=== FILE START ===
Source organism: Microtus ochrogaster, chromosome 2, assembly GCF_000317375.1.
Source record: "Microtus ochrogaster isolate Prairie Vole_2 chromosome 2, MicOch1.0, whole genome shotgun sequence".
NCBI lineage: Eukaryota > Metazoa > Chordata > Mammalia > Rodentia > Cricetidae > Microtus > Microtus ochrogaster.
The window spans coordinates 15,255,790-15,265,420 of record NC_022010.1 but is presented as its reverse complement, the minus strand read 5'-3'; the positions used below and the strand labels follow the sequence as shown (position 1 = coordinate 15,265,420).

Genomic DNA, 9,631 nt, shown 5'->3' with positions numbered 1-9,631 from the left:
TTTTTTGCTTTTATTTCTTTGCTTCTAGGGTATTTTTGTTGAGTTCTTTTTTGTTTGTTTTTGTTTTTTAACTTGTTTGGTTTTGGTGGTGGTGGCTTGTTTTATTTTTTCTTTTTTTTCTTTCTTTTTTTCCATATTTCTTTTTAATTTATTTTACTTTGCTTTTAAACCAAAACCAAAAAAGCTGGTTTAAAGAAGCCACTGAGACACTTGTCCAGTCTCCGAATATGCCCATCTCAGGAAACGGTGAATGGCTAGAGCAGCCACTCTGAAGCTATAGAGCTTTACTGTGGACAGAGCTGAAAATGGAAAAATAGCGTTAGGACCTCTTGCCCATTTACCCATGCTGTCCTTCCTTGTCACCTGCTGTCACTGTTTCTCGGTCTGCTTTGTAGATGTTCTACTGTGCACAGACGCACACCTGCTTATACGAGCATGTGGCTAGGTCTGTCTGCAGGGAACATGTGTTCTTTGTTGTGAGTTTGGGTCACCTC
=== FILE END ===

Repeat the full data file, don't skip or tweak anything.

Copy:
Source organism: Microtus ochrogaster, chromosome 2, assembly GCF_000317375.1.
Source record: "Microtus ochrogaster isolate Prairie Vole_2 chromosome 2, MicOch1.0, whole genome shotgun sequence".
NCBI lineage: Eukaryota > Metazoa > Chordata > Mammalia > Rodentia > Cricetidae > Microtus > Microtus ochrogaster.
The window spans coordinates 15,255,790-15,265,420 of record NC_022010.1 but is presented as its reverse complement, the minus strand read 5'-3'; the positions used below and the strand labels follow the sequence as shown (position 1 = coordinate 15,265,420).

Genomic DNA, 9,631 nt, shown 5'->3' with positions numbered 1-9,631 from the left:
TTTTTTGCTTTTATTTCTTTGCTTCTAGGGTATTTTTGTTGAGTTCTTTTTTGTTTGTTTTTGTTTTTTAACTTGTTTGGTTTTGGTGGTGGTGGCTTGTTTTATTTTTTCTTTTTTTTCTTTCTTTTTTTCCATATTTCTTTTTAATTTATTTTACTTTGCTTTTAAACCAAAACCAAAAAAGCTGGTTTAAAGAAGCCACTGAGACACTTGTCCAGTCTCCGAATATGCCCATCTCAGGAAACGGTGAATGGCTAGAGCAGCCACTCTGAAGCTATAGAGCTTTACTGTGGACAGAGCTGAAAATGGAAAAATAGCGTTAGGACCTCTTGCCCATTTACCCATGCTGTCCTTCCTTGTCACCTGCTGTCACTGTTTCTCGGTCTGCTTTGTAGATGTTCTACTGTGCACAGACGCACACCTGCTTATACGAGCATGTGGCTAGGTCTGTCTGCAGGGAACATGTGTTCTTTGTTGTGAGTTTGGGTCACCTC